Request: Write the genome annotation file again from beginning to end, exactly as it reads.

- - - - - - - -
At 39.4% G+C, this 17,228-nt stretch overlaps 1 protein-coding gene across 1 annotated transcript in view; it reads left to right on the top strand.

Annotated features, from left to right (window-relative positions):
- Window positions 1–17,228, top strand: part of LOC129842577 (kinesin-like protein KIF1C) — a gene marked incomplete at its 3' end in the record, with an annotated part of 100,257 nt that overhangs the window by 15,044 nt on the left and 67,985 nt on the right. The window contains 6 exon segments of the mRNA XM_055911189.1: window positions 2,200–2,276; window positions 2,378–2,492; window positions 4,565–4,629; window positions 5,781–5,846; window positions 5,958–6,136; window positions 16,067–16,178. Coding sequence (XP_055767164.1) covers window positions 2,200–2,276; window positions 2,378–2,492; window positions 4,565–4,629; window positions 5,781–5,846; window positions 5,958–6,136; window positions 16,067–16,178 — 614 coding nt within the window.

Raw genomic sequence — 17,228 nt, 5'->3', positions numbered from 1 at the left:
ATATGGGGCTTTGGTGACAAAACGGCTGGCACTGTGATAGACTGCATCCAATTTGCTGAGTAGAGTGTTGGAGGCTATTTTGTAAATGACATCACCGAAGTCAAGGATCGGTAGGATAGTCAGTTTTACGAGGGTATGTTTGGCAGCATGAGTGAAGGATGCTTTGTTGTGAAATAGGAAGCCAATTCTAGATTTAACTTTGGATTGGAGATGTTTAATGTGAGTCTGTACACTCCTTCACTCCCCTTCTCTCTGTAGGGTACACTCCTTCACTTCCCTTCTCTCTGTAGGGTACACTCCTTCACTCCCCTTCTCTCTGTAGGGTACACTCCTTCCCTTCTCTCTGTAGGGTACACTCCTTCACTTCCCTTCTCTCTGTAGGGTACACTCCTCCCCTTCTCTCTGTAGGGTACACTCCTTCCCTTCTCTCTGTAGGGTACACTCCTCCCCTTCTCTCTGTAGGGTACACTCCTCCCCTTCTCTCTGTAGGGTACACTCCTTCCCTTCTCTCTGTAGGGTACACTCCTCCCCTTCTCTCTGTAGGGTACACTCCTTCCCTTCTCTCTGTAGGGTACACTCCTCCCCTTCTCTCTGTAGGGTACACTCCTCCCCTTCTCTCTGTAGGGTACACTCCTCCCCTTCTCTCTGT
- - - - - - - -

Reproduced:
At 39.4% G+C, this 17,228-nt stretch overlaps 1 protein-coding gene across 1 annotated transcript in view; it reads left to right on the top strand.

Annotated features, from left to right (window-relative positions):
- Window positions 1–17,228, top strand: part of LOC129842577 (kinesin-like protein KIF1C) — a gene marked incomplete at its 3' end in the record, with an annotated part of 100,257 nt that overhangs the window by 15,044 nt on the left and 67,985 nt on the right. The window contains 6 exon segments of the mRNA XM_055911189.1: window positions 2,200–2,276; window positions 2,378–2,492; window positions 4,565–4,629; window positions 5,781–5,846; window positions 5,958–6,136; window positions 16,067–16,178. Coding sequence (XP_055767164.1) covers window positions 2,200–2,276; window positions 2,378–2,492; window positions 4,565–4,629; window positions 5,781–5,846; window positions 5,958–6,136; window positions 16,067–16,178 — 614 coding nt within the window.

Raw genomic sequence — 17,228 nt, 5'->3', positions numbered from 1 at the left:
ATATGGGGCTTTGGTGACAAAACGGCTGGCACTGTGATAGACTGCATCCAATTTGCTGAGTAGAGTGTTGGAGGCTATTTTGTAAATGACATCACCGAAGTCAAGGATCGGTAGGATAGTCAGTTTTACGAGGGTATGTTTGGCAGCATGAGTGAAGGATGCTTTGTTGTGAAATAGGAAGCCAATTCTAGATTTAACTTTGGATTGGAGATGTTTAATGTGAGTCTGTACACTCCTTCACTCCCCTTCTCTCTGTAGGGTACACTCCTTCACTTCCCTTCTCTCTGTAGGGTACACTCCTTCACTCCCCTTCTCTCTGTAGGGTACACTCCTTCCCTTCTCTCTGTAGGGTACACTCCTTCACTTCCCTTCTCTCTGTAGGGTACACTCCTCCCCTTCTCTCTGTAGGGTACACTCCTTCCCTTCTCTCTGTAGGGTACACTCCTCCCCTTCTCTCTGTAGGGTACACTCCTCCCCTTCTCTCTGTAGGGTACACTCCTTCCCTTCTCTCTGTAGGGTACACTCCTCCCCTTCTCTCTGTAGGGTACACTCCTTCCCTTCTCTCTGTAGGGTACACTCCTCCCCTTCTCTCTGTAGGGTACACTCCTCCCCTTCTCTCTGTAGGGTACACTCCTCCCCTTCTCTCTGT